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Extended response to journeys

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  • Pages: 10
  • Word count: 2374
  • Category: Journeys

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A journey consists of the movement from one place to another where the individual or group of people undergoes a progression of change and development. The journey whether it is physical, inner or imaginary can have lasting effects on an individual and can be negative or positive in nature. The composers of different texts all employ a number of different techniques to convey their ideas about journeys and the impact that such journeys may have on an individual.

This aspect of journeying is explored in a variety of texts including the poetry of Peter Skrzynecki’s Immigrant Chronicles ‘Crossing the Red Sea’ and ‘Immigrants at Central Station’, stimulus text ‘The Ivory Trail’ by Victor Kelleher, the classic film ‘The Wizard of Oz’ produced by Victor Fleming and the picture book ‘Window’ by Jeannie Baker. Through the textual techniques imbedded in each text, each composer offers different perspectives on the concept of journeys.

Skrzynecki’s poem ‘Crossing the red sea’ portrays the fearful and arduous physical journey undertaken by the immigrants from their war-torn European past to the Southern Hemisphere. It highlights both the past and present experiences of the immigrants creating a sense of uncertainty about the future as past memories continually haunt them. The poem opens with a description of the uncomfortable journey as the immigrants are experiencing ‘the day’s heat’ coupled with painful memories of their past lives. A sense of hope however, is created symbolically as they gradually relieve themselves of their past and ‘look for shorelines’.

Assonance of the short ‘u’ sound in words such as ‘dialogue’, ‘hung’, ‘interruption’, ‘runs’ and ‘rusted’ highlights the connection between discourse, reminiscences and sounds of the waves. It furthermore creates a rhythm emphasising calmness and tranquillity as the travellers embark upon their journey. The use of descriptive language enables a responder to envisage their journey through the situations and appearances of the passengers. The biblical allusions to Red Sea and Lazarus insinuate a spiritual journey.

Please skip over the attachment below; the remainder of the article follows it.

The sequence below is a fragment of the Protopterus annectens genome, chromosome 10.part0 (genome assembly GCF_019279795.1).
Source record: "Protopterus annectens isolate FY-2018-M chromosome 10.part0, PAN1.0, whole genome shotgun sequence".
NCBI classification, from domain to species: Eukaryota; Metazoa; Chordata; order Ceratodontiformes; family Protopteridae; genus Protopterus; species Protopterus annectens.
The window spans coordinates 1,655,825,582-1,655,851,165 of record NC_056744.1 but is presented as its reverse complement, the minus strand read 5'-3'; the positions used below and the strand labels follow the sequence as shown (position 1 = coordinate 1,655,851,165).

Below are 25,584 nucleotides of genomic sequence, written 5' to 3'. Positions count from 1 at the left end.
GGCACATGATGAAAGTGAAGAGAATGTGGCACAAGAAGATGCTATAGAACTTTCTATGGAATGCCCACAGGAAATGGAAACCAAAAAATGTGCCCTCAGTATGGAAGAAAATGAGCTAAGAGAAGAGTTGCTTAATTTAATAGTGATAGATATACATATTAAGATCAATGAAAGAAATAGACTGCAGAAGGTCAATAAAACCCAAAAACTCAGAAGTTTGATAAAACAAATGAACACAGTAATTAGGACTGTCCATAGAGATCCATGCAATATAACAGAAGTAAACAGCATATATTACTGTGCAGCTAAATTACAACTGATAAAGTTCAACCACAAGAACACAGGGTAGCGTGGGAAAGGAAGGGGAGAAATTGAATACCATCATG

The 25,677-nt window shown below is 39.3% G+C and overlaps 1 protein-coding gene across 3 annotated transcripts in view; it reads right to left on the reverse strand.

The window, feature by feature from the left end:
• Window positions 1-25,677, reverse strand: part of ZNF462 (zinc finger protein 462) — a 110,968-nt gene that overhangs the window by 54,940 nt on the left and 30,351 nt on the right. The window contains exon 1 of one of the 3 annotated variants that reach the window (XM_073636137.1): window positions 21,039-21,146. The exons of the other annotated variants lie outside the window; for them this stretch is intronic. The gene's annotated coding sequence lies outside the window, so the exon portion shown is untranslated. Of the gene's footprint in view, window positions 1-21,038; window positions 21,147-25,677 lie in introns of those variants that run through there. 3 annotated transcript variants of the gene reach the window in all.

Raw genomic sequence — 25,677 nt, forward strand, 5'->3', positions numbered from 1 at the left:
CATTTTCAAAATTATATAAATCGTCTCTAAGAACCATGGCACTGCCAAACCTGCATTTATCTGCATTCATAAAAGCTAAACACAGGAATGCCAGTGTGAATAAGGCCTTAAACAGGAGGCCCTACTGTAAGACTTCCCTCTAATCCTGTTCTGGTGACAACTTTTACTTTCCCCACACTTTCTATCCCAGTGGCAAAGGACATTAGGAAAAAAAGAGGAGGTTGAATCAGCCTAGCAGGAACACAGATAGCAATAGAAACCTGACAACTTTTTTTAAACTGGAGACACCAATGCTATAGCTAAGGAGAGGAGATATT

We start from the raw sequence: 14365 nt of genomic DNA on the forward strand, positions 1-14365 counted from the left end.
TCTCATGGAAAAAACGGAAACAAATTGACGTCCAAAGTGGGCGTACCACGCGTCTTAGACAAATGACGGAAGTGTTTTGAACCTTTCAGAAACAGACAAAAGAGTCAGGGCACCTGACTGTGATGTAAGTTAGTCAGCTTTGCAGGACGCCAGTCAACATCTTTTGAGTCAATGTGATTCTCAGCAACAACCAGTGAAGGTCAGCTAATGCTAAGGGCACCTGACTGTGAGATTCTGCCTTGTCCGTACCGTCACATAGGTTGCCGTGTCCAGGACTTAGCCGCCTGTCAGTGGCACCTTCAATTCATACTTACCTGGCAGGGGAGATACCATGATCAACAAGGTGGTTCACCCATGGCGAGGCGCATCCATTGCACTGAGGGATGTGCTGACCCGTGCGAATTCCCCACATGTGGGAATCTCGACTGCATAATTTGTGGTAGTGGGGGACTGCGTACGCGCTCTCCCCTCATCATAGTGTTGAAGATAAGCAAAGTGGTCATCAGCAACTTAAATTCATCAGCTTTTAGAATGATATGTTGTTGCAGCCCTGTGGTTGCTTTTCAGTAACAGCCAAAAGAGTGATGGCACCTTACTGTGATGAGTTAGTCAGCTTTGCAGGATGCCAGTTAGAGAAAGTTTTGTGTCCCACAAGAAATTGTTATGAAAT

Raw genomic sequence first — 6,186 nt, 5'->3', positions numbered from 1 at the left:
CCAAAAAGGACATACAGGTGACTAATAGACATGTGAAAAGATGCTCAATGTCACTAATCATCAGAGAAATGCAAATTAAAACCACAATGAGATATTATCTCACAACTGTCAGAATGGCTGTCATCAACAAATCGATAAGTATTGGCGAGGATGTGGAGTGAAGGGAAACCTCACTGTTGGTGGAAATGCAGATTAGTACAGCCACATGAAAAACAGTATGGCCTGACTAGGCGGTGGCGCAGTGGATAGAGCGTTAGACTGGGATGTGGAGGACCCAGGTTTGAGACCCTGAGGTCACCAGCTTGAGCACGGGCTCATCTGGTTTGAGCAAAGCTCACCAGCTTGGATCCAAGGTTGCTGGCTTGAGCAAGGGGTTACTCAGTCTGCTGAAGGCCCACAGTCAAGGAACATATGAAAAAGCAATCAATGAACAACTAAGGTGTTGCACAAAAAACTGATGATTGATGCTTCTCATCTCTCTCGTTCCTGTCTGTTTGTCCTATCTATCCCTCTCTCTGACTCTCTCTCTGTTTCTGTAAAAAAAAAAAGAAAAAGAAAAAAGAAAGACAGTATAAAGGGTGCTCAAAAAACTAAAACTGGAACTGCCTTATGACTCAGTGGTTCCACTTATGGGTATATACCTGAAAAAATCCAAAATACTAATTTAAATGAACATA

The title ‘Crossing the Red Sea’ parallels the story of Moses leading the Israelites away from the pain and hardships they endured in Egypt to the ‘Promised Land’. This correlation is appropriate as the notion of poem accounts the journey of the immigrants to a land of opportunity. Reference of Lazarus, is made in ‘Touched the eyes of another Lazarus’, suggesting the immigrants are experiencing a new life and a second chance for a better future. This biblical theme of liberation from persecution accentuates that the journey is taking the immigrants to a place of refuge.

The motif of red imagery is repeated throughout expressing various ideas which give a more personal and emotional effect on the responder. The title ‘Red Sea’ refers not only to the biblical images of salvation, but also to the pain and bloodshed as a result of WWII. Communism is referenced in ‘And looked at red banner’ alluding to the society that the immigrants are fleeing from. A subsequent reference to the colour red purported in ‘I remember a field of red poppies’ which is a personal reminiscence illustrating beautiful memories of their home country.

This statement however is contradicted by negative connotations as red poppies symbolise Remembrance Day and fallen soldiers. This darkening idea is further intensified in the line ‘Blood leaves similar dark stains… on stones or rusted iron’, signifying execution or imprisonment. Blood imagery is used again in the hyperbole ‘A blood-rimmed horizon’ to convey the feelings of fear and uncertainty as they meet their challenges when moving towards their new life. The film ‘Wizard of Oz brings to life the classic story of Dorothy, who travels to the Land of Oz and follows the “yellow brick road” in the hope of finding a way home to Kansas.

Unlike ‘Crossing the Red Sea’, the film progresses through an entire dream sequence, creating an imaginative journey as dreams are the archetype of the imagination. The film’s crux lies in the notion that imaginative journeys can assist individuals to comprehend and resolve real life problems. Clearly highlighted is the notion that the journey and not the destination is of supreme significance. This concept is depicted in Dorothy’s journey into the imaginative representation of her reality, which ultimately lead her to better perceive and resolve her dilemmas in Kansas.

Victor Fleming establishes Dorothy’s imaginative journey via the use of weather elements, particularly the device of the storm, which symbolises the precise moment where Dorothy departs to journey “somewhere over the rainbow”. Her entrance to the imaginative world is heralded by a transition from the mono-chrome of Kansas to the bright and vivid colours of Oz. Eccentric and paranormal music also plays a part in signifying the transformation of worlds particularly whilst she is trapped in the tornado. The timeless aspect of imaginative journeys is also depicted in the film through the exclusion of time.